For clinical response analysis, only patients with complete IHC data (MHC class I, MHC class II, and β2M) were included. Dichotomous cut points for IHC markers were determined to maximize the associations between biomarker high versus low and clinical outcomes (13-week disease progression and overall survival) and were based on 92 patients from CheckMate 064 (IPI→NIVO, n = 42; NIVO→IPI, n = 50) who had complete IHC data. Cut points for 13-week response were estimated using jackknife resampling of receiver operating characteristic curves and Youden’s index (50). The optimal threshold for distinguishing patients developing disease progression from those without at week 13 was 30% for MHC class I with single-agent IPI (there was no threshold for MHC class I expression that reached statistical significance among patients treated with single-agent NIVO) and 1% for MHC class II among patients treated with single-agent NIVO (there was no threshold that reached significance for MHC class II expression among patients treated with single-agent IPI). Cut points for overall survival were estimated using leave-one-out jackknife resampling of the algorithm of Contal-O’Quigley. These were 50% for MHC class I (which was the optimal threshold predicting overall survival among patients initially treated with IPI) and 1% for MHC class II (which was the optimal threshold predicting overall survival among patients initially treated with NIVO). There was no threshold for MHC class I expression and no threshold for MHC class II expression that reached statistical significance for predicting overall survival among patients initially treated with NIVO and IPI, respectively. Only those optimized thresholds for predicting overall survival that reached statistical significance in CheckMate 064 (50%; 1%) were tested for their ability to predict survival and response in CheckMate 069. Cox proportional hazards regression analyses were used to estimate P values and HRs (biomarker high versus low) with 95% Wald CIs. Rates of response and proportions of patients with progressive disease were compared for biomarker high versus low using Fisher’s exact tests. Kendall’s τ was used to show pairwise correlation between biomarkers for the correlation heat map. Additional details on the methods described above are included in the Supplementary Materials.

SUPPLEMENTARY MATERIALS

www.sciencetranslationalmedicine.org/cgi/content/full/10/450/eaar3342/DC1

Materials and Methods

Fig. S1. Representative IHC images.

Fig. S2. Correlations of MHC class I IHC scores with β2M IHC scores and HLA transcripts.

Fig. S3. Study schemas for the CheckMate 064 and CheckMate 069 trials.

Fig. S4. Comparison of MHC class I and MHC class II expression in paired baseline and week 13 biopsy samples from CheckMate 064.

Table S1. CheckMate 064 MHC class I and MHC class II IHC.

Table S2. Best overall response of PD and non-PD according to optimally defined biomarker thresholds.

Table S3. CheckMate 069 MHC class I and MHC class II IHC.

Table S4. Genes used in the published IFN-γ signature.

Table S5. Genes used in the NK cell and γδ T cell gene sets.

References (5159)

REFERENCES AND NOTES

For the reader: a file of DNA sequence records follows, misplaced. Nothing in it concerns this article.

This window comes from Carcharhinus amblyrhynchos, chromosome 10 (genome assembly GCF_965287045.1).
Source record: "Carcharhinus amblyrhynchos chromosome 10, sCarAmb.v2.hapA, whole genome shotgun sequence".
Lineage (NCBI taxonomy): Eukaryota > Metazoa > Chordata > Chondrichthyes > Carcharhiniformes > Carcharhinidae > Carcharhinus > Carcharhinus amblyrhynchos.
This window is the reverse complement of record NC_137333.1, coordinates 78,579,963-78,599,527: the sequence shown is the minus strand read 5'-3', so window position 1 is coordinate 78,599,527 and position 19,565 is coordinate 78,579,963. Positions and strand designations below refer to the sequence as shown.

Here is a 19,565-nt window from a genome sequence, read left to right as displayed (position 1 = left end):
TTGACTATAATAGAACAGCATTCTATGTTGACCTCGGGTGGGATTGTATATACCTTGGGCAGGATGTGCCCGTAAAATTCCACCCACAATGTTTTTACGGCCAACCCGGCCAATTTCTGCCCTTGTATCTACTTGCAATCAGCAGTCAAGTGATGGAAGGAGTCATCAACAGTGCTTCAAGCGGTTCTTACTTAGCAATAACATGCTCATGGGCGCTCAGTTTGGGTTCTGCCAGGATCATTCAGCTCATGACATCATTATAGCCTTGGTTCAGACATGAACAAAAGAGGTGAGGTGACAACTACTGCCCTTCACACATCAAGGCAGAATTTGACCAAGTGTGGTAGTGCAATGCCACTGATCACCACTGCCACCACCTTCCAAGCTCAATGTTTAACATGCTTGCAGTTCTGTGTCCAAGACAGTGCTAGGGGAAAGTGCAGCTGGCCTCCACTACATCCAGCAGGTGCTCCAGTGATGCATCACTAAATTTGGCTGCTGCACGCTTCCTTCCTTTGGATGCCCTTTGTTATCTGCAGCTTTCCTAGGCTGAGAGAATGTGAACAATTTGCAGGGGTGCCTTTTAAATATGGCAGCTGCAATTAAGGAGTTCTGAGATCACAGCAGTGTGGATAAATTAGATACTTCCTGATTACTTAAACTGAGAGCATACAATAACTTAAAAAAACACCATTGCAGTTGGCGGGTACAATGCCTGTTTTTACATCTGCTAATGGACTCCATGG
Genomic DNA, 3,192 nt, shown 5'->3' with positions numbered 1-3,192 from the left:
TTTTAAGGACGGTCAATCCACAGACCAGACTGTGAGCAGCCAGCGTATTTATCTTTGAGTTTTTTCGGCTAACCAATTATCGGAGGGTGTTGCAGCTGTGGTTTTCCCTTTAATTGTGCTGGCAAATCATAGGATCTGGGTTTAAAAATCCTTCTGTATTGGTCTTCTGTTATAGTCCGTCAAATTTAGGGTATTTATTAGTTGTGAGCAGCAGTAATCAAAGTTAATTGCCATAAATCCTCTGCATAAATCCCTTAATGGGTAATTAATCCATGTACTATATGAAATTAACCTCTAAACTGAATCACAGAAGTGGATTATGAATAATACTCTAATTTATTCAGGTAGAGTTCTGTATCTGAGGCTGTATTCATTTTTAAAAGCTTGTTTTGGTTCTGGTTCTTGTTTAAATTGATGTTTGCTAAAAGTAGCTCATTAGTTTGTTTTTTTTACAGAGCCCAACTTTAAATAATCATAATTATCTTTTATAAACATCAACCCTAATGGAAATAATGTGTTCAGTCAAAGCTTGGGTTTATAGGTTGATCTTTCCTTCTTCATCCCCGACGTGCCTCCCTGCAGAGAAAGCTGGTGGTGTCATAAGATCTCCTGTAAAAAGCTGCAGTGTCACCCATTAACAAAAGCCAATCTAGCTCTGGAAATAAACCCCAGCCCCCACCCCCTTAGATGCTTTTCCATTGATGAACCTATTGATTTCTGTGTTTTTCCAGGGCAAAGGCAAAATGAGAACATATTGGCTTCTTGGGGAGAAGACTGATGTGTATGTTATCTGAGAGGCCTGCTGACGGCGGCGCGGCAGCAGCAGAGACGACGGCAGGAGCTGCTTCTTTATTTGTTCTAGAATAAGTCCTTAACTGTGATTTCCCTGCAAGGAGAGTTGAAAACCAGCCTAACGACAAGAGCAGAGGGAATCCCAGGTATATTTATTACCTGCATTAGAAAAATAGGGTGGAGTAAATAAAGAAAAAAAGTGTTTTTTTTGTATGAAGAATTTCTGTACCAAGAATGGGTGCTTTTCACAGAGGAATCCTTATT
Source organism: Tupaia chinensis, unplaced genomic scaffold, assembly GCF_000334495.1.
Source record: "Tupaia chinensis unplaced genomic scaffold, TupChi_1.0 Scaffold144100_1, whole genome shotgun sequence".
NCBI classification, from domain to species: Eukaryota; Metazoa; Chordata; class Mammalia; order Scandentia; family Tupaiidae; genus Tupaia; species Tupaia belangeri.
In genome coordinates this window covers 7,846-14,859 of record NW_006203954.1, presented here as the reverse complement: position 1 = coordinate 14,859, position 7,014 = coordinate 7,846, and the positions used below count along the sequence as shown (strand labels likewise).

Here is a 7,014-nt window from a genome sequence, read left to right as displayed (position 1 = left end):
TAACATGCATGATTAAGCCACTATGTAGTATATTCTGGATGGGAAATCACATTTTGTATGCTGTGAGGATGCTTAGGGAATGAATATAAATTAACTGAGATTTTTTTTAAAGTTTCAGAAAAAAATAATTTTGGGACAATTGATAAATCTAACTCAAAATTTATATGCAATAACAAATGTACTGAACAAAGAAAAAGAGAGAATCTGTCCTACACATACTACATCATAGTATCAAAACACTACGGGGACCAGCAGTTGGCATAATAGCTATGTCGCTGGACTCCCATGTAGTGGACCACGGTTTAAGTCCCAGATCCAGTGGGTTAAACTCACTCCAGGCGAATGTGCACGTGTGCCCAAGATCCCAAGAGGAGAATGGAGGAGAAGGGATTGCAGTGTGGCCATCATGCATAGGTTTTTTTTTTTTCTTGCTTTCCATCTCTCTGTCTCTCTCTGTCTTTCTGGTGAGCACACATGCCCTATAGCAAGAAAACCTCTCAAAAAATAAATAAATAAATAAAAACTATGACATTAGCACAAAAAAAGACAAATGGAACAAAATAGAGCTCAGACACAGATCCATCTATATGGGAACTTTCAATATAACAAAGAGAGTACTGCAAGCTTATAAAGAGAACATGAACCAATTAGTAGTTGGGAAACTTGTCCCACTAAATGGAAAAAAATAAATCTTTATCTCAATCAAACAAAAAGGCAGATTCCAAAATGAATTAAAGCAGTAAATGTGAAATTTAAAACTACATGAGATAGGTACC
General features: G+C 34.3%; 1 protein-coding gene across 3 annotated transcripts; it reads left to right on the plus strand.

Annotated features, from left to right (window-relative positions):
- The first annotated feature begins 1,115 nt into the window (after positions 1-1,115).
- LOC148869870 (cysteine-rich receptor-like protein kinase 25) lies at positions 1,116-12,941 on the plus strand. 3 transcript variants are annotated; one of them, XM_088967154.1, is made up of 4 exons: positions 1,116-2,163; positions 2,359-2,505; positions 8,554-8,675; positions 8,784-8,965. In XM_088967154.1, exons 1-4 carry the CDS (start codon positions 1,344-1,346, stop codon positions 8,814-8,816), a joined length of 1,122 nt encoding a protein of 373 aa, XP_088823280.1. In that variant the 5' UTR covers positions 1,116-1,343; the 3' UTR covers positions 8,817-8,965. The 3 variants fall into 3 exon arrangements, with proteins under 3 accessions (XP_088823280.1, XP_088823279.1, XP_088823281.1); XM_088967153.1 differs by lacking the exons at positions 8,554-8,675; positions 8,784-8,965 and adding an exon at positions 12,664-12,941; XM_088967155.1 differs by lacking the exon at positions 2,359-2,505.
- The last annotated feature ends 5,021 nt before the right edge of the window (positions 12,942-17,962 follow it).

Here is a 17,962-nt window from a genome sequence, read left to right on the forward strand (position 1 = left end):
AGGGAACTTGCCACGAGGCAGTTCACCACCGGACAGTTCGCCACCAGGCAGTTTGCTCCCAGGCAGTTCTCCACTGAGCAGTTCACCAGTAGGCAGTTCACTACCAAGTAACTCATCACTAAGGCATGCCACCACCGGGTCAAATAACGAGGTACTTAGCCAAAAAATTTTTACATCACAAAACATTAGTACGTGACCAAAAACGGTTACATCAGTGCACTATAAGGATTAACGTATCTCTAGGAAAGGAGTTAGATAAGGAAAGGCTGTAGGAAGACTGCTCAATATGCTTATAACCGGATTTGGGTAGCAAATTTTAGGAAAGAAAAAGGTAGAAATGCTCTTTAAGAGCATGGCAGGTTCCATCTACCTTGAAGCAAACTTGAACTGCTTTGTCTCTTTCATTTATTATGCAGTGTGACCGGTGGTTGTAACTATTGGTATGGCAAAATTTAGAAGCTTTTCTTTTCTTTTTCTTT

Acknowledgments: We thank the patients who participated in the CheckMate 064 and CheckMate 069 studies and the staff members at the study sites who cared for them. We thank S. Abdelrahman for expert IHC and M. Lipschitz and A. Lako for editing. We also thank S. Kirov, R. Golhar, and C. Rios at Bristol-Myers Squibb (BMS) for assistance with high-throughput sequencing data processing and management. We thank E. Berghorn, G. Kong, and L. Rollin at BMS for assistance with defining disease progression in CheckMate 064 and CheckMate 069. We thank S. Shukla at the Dana-Farber Cancer Institute for assistance with running Polysolver to call HLA mutations. We thank M. Shipp at the Dana-Farber Cancer Institute for helpful discussions during manuscript development. We thank E. Van Allen at the Dana-Farber Cancer Institute for critical reading of the manuscript. We thank Dako for collaborative development of the PD-L1 IHC 28-8 pharmDx assay. Professional medical writing and editorial assistance were provided by J. DiNieri and C. Hunsberger of StemScientific, an Ashfield Company, funded by BMS. Funding: A portion of this research was funded, in part, through the NIH/National Cancer Institute Cancer Center Support Grant P30 CA008748 (to F.S.H.). Funded by BMS. Author contributions: Patient outcomes and sample collection: J.S.W., J.D.W., M.A.P., A.C.P., J.C., and F.S.H. Study design: S.J.R., D.G., D.G.J., E.G., A.G.-H., S.B.L., C.H., J.S.W., and F.S.H. Primary data collection and interpretation: S.J.R., E.G., S.B.L., C.H., and F.S.H. Bioinformatics and statistics: D.G., D.G.J., A.G.-H., C.J., H.C., J.L.W., and F.S.H. Review and discussion of data: S.J.R., D.G., D.G.J., E.G., A.G.-H., C.J., H.C., S.B.L., C.H., J.S.W., J.L.W., J.D.W., M.A.P., and F.S.H. Writing of the manuscript: S.J.R., D.G., E.G., A.G.-H., and F.S.H. Review and editing of the manuscript: S.J.R., D.G., D.G.J., E.G., A.G.-H., C.H., J.S.W., J.L.W., J.D.W., M.A.P., A.C.P., J.C., and F.S.H. Competing interests: S.J.R. has consulted for PerkinElmer and received research support from Affimed, KITE, Merck, and BMS. J.S.W. has consulted for Celldex, Ichor Medical Systems, cCam Biotherapeutics, Lion Biotechnologies, Pieris Pharmaceuticals, Altor BioScience, BMS, Merck, Genentech, Roche, Amgen, AstraZeneca, GlaxoSmithKline, Daiichi Sankyo, AbbVie, Eisai, CytomX Therapeutics, Nektar, Novartis, and Medivation as well as received research support from BMS, Merck, GlaxoSmithKline, Genentech, Astellas Pharma, Incyte, Roche, and Novartis and honoraria from BMS, Merck, Genentech, AbbVie, AstraZeneca, Daiichi Sankyo, GlaxoSmithKline, Eisai, Altor BioScience, Lion Biotechnologies, Amgen, Roche, Ichor Medical Systems, Celldex, cCam Biotherapeutics, Pieris Pharmaceuticals, CytomX Therapeutics, Nektar, Novartis, and Medivation. J.D.W. reports stock or other ownership in Potenza Therapeutics, Tizona Pharmaceuticals, Adaptive Biotechnologies, Serametrix Corp, Elucida, Imvaq, BeiGene, Ascentage, and Aprea; consulting or advisory role in BMS, MedImmune, Genentech, F-star Biotechnology, Polynoma Pharmaceuticals, Neon, Serametrix Corp, Surface, PsiOxus, Elucida, Syndax, Tizona Pharmaceuticals, Potenza Therapeutics, Chugai, Amgen, Trienza, Inovio, Ascentage, Imvaq, Apricity, and Celgene; and research funding from BMS, MedImmune, Merck, and Genentech. M.A.P. has consulted for BMS, Novartis, Merck, Array BioPharma, Incyte, NewLink Genetics, and Aduro and received honoraria from BMS and Merck. J.C. has consulted for Amgen, Iovance, Replimune, Merck, and BMS. F.S.H. has consulted for BMS, Merck, Novartis, Genentech, EMD Serono, Amgen, and Celldex and received research support from BMS. D.G., D.G.J., E.G., A.G.-H., C.J., H.C., S.B.L., C.H., J.L.W., and A.C.P. declare that they have no competing interests. Data and materials availability: All data associated with this study can be found in the paper or the Supplementary Materials.